Thursday, April 11, 2013

Video: Nonfiction Text Features

Mrs. Yollis' class is learning about nonfiction

Nonfiction writing is based on facts, real events, and real people.  There are many helpful text features found in nonfiction writing.  Some common text features are:  headings, subheadings, captions, diagrams, time lines, maps, charts, and the glossary.

Below is a humdinger of a video made by Sheriff Yollis and Sheriff Salsich. They hope their video helps you greenhorns learn about about these important reading features!


Here it is on YouTube:

If YouTube is blocked, here's a Vimeo version:

The Nonfiction Trail from Jonah Salsich on Vimeo.

Are you reading a nonfiction book right  now? If so, what is it?

What did you learn from a text feature?


  1. Dear Sheriff Yollis and Sheriff Salsich,

    It was mighty pleasurable to watch you read about them nonfiction books!

    Sheriff Salsich, them whales are interesting criters all right. In fact ALL them books were interesting.

    Sheriff Yollis, them desert critters were fasinating! But them diagrams really show that your teaching at the "Reading Roundup". Well I better go round up something to read.

    Do you think them critters are fasinating?

    Well, the cattle are getting crazy. Them varmits drive me crazy!

    Cowgirl Chloe ;-)

    1. @ Cowgirl Chloe,

      Much obliged to you for your wonderful comment.

      I do indeed believe them desert critters are interesting! I notice in the diagram that the critters have a whole heap of areas inside their burrow. I thought it was just a hole, but I was mistaken!

      Have you ever learned anything from a text feature? Share out, little greenhorn!

      Happy trails!

      Sheriff Y♥llis

  2. Dear Mrs Yollis,

    I rather enjoyed you and Sheriff Salsich explaining all about the beauty of non fictions books with text features.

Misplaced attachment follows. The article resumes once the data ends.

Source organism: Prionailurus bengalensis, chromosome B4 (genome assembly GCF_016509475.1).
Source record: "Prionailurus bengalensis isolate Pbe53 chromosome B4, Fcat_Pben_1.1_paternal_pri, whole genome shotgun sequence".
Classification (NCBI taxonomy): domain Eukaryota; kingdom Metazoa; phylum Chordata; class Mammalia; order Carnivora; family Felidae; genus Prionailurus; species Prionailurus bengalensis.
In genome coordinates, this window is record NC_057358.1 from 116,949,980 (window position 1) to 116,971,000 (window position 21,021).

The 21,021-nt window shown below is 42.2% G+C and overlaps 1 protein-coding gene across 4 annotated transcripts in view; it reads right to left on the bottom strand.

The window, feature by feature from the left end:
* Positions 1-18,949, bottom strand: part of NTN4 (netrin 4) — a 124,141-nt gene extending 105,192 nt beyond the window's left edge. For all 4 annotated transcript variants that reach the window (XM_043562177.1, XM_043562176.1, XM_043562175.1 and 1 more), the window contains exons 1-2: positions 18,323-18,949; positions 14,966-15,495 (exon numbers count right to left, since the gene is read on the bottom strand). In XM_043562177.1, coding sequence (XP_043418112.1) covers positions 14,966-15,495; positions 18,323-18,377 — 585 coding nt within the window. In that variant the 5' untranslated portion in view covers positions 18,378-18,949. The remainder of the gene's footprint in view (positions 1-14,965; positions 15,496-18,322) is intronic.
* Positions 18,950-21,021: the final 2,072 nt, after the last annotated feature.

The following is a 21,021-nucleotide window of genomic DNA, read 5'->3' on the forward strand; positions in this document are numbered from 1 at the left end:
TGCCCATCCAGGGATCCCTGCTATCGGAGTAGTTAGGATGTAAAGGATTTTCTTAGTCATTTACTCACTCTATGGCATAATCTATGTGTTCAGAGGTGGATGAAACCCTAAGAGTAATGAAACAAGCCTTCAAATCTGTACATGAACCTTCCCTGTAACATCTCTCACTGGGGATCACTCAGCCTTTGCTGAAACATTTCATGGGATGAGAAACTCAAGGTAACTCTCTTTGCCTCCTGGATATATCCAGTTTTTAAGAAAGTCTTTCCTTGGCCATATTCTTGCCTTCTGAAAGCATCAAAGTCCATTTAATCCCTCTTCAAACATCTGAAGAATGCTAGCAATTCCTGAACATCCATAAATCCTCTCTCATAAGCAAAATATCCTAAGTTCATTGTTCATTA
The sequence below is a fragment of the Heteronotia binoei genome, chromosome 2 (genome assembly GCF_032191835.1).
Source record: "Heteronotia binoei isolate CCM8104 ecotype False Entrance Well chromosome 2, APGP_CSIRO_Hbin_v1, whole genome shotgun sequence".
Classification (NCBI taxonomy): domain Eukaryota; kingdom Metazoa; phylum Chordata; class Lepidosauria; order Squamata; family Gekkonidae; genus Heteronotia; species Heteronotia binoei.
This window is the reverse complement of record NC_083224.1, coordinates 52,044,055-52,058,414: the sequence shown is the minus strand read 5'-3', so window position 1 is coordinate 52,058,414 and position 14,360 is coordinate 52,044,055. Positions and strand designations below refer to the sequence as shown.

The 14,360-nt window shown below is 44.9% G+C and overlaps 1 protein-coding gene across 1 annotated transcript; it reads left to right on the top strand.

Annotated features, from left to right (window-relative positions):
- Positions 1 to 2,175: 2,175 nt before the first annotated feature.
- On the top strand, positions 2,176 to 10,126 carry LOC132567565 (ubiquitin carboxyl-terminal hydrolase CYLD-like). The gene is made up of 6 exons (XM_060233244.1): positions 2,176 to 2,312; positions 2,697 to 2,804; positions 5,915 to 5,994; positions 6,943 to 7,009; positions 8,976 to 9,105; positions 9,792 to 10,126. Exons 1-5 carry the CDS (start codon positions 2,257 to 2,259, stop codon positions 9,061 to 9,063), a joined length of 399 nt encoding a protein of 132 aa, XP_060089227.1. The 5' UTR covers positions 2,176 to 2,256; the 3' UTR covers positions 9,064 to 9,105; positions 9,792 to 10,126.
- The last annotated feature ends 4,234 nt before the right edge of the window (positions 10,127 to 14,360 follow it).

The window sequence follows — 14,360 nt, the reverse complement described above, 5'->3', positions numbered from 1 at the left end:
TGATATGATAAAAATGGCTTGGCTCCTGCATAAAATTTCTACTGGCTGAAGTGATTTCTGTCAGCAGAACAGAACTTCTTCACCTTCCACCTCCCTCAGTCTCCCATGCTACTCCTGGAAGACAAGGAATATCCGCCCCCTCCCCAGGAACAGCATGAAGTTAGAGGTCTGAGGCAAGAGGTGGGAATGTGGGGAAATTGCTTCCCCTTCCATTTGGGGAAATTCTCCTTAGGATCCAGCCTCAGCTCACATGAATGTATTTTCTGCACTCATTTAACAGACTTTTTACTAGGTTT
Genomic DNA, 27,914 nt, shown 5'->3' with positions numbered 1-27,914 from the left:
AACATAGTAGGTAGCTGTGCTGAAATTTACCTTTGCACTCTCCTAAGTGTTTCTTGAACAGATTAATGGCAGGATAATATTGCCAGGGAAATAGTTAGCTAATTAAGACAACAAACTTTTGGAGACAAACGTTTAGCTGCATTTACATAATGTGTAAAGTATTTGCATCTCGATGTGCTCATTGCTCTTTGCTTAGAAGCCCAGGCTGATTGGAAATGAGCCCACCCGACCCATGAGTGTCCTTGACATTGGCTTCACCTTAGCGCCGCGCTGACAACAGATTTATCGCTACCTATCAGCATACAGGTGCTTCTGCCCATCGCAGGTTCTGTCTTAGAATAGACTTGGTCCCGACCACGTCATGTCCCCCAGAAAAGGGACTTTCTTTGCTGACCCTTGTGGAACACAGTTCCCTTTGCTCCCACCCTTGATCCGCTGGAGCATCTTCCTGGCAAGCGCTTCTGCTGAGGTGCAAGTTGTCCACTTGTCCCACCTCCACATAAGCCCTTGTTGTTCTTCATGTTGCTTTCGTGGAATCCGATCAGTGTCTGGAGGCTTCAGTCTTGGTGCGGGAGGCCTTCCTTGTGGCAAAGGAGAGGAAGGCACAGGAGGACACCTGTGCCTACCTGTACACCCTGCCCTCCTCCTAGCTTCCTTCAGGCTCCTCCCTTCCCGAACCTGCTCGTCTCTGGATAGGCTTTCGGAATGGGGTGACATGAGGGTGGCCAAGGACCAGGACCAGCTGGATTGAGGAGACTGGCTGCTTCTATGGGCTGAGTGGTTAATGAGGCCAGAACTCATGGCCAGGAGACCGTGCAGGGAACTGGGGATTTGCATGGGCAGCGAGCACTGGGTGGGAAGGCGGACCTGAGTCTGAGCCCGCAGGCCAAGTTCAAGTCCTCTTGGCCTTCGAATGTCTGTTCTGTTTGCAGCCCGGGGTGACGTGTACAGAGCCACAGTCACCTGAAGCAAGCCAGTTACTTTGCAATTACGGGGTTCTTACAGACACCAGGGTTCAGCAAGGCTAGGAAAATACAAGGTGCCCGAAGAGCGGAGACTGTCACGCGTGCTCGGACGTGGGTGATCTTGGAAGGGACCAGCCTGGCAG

I have to say that a present I am reading a very powerful non fiction novel called Sold. The only text feature in this novel is the heading at the beginning of each chapter. However I have read non fiction books where its was filled with wonderful text features for example huge headings as well as a super glossary at the back of the book explaining more in depth a certain word.

    For example I was reading all about sea creatures and came across this particular word. Really didn't have a clue what it meant so went to the glossary section and there it was "Mollusks." Now in the glossary it said this is a sea creature with a soft body and a very hard shell.

    Thank goodness for these extra text features in books it sure does help.

    From AA :)

  3. Dear Mrs. Yollis and class,

    Yee-haw! What a post.

    Non-fiction books are my favourites as they have information to help me learn. It seems the more we learn in life the more we realise how little we know. There always seems to be new discoveries to be made if we keep our eyes and minds open.

    Recently I received a parcel from Canada. The contents included three stones a class thought contained either corallite or crinoid fossils. They asked me which I thought was the best choice. I looked at both options before explaining which of the two I preferred but I can be very curious at times.

    I was suspicious the stones weren’t fossil bearing sedimentary rocks at all. I broke open the smallest rock and examined what was inside. I found the rocks were really made of small crystals. That suggested to me the stones might really be igneous (volcanic) rocks.

    I went to my bookshelves and selected three of my rocks and minerals books and started searching. After spending a couple hours on research, I thought I had narrowed down to two possibilities then finally one.

    With this idea, I then searched the internet to find images and information on the third choice and provided the class with links. With the help of non-fiction books, I was able to discover new information helping me find links for a post.

    If you are interested in what I found, below is a link to post I made for them. Scroll down to the end to see photos of the inside of the stone and what I shared with Battalion Hawk Bloggers.

    Teacher (retired), N.S.W., Australia

  4. Dear Sheriffs Yollis & Salsich,
    What a top video! Later on this term we'll be looking at non-fiction texts again, and we'll be kicking off with this video - what a great explanation.
    I'm reading a number of non-fiction books as I plan my summer holiday, they are travel books and I love reading them. The photos of places we could visit are my favourite bit!
    Thank you for sharing your expertise!
    Mrs Monaghan

  5. Mrs. Yollis,

    This is such a wonderful post that I cannot wait to share with my students! We are finishing up our Nonfiction unit before moving into Poetry and Plays. This video will be a fun way to review nonfiction text features. Thank you for sharing!

    Miss Byron


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